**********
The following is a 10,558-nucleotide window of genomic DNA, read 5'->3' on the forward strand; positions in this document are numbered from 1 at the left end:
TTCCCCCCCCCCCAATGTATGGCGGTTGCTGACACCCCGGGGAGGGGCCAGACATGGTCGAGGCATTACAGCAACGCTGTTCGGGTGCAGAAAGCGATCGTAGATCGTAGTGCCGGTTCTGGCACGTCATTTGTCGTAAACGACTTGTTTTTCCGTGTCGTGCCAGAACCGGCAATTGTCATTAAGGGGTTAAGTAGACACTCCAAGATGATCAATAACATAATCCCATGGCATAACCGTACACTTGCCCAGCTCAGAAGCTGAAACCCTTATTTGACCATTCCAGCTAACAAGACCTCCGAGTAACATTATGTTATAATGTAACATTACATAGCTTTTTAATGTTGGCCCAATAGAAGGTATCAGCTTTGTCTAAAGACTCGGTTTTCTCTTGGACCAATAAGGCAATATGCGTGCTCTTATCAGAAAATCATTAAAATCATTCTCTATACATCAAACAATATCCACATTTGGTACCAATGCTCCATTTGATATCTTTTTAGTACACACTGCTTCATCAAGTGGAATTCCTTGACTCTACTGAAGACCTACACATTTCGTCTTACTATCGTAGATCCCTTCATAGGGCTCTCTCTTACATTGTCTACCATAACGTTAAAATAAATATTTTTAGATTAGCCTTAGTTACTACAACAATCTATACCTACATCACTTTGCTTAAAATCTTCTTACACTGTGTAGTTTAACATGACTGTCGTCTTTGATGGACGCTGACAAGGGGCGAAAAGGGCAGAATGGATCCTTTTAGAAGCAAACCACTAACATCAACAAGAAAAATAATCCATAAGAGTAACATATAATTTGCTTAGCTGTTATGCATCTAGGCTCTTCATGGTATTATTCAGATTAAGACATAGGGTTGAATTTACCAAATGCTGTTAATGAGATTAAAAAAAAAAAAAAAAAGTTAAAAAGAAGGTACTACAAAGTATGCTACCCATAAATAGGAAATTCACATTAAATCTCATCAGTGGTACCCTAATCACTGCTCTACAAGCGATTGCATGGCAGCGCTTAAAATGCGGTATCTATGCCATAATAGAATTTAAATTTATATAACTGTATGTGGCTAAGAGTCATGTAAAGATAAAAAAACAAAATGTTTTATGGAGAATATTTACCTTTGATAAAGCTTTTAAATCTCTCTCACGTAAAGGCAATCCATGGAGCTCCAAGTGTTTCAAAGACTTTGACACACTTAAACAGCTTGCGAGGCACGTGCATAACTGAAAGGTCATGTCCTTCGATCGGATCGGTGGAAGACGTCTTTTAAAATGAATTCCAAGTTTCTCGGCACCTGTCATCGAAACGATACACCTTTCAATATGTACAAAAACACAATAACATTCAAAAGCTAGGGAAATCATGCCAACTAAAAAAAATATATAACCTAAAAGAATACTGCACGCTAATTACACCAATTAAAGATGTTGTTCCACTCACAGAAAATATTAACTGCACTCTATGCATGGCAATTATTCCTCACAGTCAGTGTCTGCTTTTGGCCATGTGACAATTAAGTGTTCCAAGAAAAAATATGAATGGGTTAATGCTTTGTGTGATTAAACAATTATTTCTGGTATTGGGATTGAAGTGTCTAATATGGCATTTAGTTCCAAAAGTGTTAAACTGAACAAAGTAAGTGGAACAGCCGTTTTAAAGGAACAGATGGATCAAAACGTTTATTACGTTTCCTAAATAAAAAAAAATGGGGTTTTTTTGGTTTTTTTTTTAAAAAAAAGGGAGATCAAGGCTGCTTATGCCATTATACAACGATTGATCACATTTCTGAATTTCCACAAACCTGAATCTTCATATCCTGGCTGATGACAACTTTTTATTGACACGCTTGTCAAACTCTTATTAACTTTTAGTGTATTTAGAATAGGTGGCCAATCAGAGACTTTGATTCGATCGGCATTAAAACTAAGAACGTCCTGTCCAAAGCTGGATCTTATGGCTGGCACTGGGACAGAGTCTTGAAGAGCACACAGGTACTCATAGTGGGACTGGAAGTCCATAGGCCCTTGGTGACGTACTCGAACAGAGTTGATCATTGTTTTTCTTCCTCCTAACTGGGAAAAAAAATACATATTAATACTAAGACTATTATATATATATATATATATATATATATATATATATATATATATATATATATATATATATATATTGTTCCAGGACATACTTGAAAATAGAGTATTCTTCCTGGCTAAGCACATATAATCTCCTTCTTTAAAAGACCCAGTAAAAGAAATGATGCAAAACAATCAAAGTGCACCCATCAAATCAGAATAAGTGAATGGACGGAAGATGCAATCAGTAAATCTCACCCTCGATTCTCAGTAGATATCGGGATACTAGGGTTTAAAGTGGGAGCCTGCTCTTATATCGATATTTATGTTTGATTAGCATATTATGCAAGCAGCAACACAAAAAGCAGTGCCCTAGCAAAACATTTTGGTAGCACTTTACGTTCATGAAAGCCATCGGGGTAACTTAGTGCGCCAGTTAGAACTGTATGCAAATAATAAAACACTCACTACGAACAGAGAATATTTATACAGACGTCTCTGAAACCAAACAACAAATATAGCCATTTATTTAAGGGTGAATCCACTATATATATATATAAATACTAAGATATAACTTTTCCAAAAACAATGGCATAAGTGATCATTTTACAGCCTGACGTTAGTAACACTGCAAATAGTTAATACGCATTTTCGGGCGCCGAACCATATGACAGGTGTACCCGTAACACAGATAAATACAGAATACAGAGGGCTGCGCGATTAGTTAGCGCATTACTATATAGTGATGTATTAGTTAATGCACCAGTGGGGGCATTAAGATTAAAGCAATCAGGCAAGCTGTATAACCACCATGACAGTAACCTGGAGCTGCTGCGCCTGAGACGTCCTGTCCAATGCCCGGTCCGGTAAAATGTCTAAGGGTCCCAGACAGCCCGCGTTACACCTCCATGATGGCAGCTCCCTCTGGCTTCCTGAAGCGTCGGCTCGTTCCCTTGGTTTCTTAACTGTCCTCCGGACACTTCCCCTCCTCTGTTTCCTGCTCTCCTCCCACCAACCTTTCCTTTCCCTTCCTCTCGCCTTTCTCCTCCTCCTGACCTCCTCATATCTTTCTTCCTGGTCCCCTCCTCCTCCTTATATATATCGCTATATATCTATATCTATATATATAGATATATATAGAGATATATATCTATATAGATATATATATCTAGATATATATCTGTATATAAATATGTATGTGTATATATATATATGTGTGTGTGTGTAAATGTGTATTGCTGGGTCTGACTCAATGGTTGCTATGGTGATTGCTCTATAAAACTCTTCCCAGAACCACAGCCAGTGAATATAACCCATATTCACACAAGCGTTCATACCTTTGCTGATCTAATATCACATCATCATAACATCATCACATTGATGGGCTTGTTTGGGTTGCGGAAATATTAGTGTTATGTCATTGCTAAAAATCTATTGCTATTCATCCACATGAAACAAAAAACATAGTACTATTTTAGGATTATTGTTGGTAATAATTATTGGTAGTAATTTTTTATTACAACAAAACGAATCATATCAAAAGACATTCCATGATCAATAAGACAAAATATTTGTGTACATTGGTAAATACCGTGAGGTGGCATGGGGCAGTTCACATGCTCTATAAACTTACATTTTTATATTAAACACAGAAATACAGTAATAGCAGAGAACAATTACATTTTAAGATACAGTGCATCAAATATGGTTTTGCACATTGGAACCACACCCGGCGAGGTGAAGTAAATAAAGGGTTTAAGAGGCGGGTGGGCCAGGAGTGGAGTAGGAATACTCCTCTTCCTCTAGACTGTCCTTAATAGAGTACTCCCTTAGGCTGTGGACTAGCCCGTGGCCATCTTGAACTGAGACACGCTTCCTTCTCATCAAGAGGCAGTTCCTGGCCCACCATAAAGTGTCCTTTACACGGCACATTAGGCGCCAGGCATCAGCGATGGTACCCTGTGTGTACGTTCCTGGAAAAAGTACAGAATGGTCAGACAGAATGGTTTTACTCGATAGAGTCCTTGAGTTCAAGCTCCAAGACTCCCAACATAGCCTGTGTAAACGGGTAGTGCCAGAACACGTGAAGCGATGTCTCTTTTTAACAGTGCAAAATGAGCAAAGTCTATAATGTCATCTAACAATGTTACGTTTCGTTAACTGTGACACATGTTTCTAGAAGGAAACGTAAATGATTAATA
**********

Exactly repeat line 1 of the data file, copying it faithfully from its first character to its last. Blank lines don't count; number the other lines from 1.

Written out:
The following is a 10,558-nucleotide window of genomic DNA, read 5'->3' on the forward strand; positions in this document are numbered from 1 at the left end: